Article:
In short order the simmering discontent spread to Naples and Sicily. Streets in Palermo were barricaded by angry crowds and King Ferdinand dispatched 5,000 soldiers to quell unrest in Sicily. On January 27 roughly 25,000 people demonstrated in front of the Royal Palace. King Ferdinand dispatched cavalry to disperse the crowd but the troops were surrounded by the crowd and Ferdinand, fearing for his throne, offered a constitution to quell the mob. Pope Pious IX tried to quell matters in the south by calling for a day a prayer for continuance of the monarchy. For his support of Ferdinand, demonstrations spread to Rome. The Milanese and the Austrians later would fight open battles as that Empire lashed out as its crumbling began. Fighting in mid-March drove Radetsky from his home. Units supporting the Milanese monarchy and republicans fought the Austrians and then looked towards their own differences.
Revolution spread to France in February, where crowds jostled with National Guards, Municipal Guards, and dragoons in the Place de la Concorde and the Chamber of Deputies. When the Municipal Guards hacked their way through the crowds with their sabers, the crowds showered them with stones and began to loot gun shops for weapons. The crowds barricaded the streets and the sounds of shooting filled the air. Roughly 120,000 soldiers were under arms to restore order. The situation calmed down temporarily with the announcement of the resignation of a government minister but quickly returned to violence as the military fired into celebrating crowds. As fighting raged many National Guards deserted and the mob captured military supplies and cleaned out armories. Louis-Phillipe struck back with an iron hand but the routing of a column of his troops under General Alphonse Bedeau started a chain of events which soon saw the mobs occupying the palace and Louis-Phillipe besieged in Chateau d'Eau. As the Chateau burned King Louis-Phillipe abdicated his throne.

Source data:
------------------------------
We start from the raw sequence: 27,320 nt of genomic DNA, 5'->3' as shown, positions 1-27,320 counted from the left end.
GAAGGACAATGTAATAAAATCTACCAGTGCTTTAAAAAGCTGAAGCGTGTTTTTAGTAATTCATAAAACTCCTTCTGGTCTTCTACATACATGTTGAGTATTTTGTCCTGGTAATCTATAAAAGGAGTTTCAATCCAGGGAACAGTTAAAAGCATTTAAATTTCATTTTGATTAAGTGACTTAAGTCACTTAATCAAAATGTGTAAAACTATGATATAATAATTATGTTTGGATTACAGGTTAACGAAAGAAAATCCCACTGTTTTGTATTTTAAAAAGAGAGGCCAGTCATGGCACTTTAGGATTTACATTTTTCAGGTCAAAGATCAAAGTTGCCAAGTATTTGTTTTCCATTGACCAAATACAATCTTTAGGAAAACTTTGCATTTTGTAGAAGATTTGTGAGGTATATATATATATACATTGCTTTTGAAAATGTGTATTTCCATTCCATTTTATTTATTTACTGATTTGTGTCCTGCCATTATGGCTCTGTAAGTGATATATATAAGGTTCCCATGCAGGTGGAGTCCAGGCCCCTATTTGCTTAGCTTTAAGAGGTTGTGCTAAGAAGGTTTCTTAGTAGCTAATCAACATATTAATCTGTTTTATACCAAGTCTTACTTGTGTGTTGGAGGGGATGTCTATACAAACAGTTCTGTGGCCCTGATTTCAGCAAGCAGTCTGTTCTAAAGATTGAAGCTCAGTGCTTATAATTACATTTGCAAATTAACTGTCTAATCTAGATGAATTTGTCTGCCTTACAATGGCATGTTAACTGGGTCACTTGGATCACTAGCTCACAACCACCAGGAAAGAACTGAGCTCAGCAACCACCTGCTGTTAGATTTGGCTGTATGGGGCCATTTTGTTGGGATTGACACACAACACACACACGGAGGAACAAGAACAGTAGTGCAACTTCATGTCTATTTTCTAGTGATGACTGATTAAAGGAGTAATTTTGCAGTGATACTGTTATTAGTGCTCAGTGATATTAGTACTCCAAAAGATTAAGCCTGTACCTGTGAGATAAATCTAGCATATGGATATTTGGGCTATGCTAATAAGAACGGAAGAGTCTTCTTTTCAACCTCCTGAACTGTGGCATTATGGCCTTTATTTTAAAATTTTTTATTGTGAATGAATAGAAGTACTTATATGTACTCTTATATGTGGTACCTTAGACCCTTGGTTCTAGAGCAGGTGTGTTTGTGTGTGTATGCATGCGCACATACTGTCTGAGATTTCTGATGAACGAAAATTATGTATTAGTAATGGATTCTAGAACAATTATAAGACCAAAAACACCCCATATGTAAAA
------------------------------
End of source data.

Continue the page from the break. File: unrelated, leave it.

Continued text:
Revolution spread like a fire to German states; Grand Duchy of Baden, Wurttemberg, Nassau, Hesse-Darmstadt, and Bavaria, where crowds forced more abdications. Soon there were additional demonstrations in Prussia and Austria. By mid-March thousands of students were marching out of their classes in Vienna, calling for reform. Soon hoards of workers, armed with rakes, shovels, pitchforks and the like were confronting soldiers. When Archduke Albert was struck by a flying stone, the army was allowed to mow down the demonstrators with gunfire and bayonets. Fighting became general and the students formed a militia called the Academic Legion. Chancellor Metternich resigned but set the course for revolutions throughout the German-speaking world. The Austrian government sent firebrand Prince Alfred Windischgratz to restore oder. The Prince declared Vienna to be under a state of siege, an act which prompted unimaginable destruction of factories and shops. The Prince folded and recommended that a constitution be established to stop the destruction.
With the fall of Metternich, the Hungarians were able to cajole the Emperor to grant them their own diet and manage their own affairs. At almost the same time the Czechs pushed for autonomy for themselves Silesia, Bohemia, and Moravia. The Austrian empire was rapidly splintering.
March also saw civil disobedience by the Prussian citizenry in Berlin. As the King called upon troops to restore order this only enraged the crowds further. With 20,000 troops in Berlin to keep order, King Frederick Wilhelm offered abolishment of censorship and reform of the German Confederation. When troops fired on citizens the familiar scenes of erecting barricades in the streets and street combat filled Berlin. Soon the Prussian Army was bombarding the demonstrators with artillery as the soldiers fired indiscriminately into homes and streets to quell the disorder. The army's iron fist ruled the town and the King wept at what he had done to his people. The King pulled back his troops and offered the recalcitrant Berliners an olive branch. On March 22nd he offered his people a constitution.
Unrest spread to the Piedmont and Venice in Northern Italy, involving them with the struggle against Austria. Uprisings in Spain and Catalonia failed. In the Spanish instance the timely enactment of reforms for civil liberties and the temporary dissolution of Parliament helped stave off revolution. Britain crushed a small rebellion in Ireland. A compromise headed off conflict in Holland.
In colder climates Sweden, Norway, and Russia also found themselves dealing with he waves of republican change. King Oscar I imprisoned those who might cause trouble. Tsar Nicholas I mobilized his armies and banned publication of any news regarding the recent events in Europe. Draconian censorship measures were put in place to keep Russia from being swept up in the tide of revolution.
All those things didn't happen because of a tobacco boycott or a rude Austrian sergeant. It took generations of repression to turn Europe into a powder keg that could be ignited by one offensive cigar.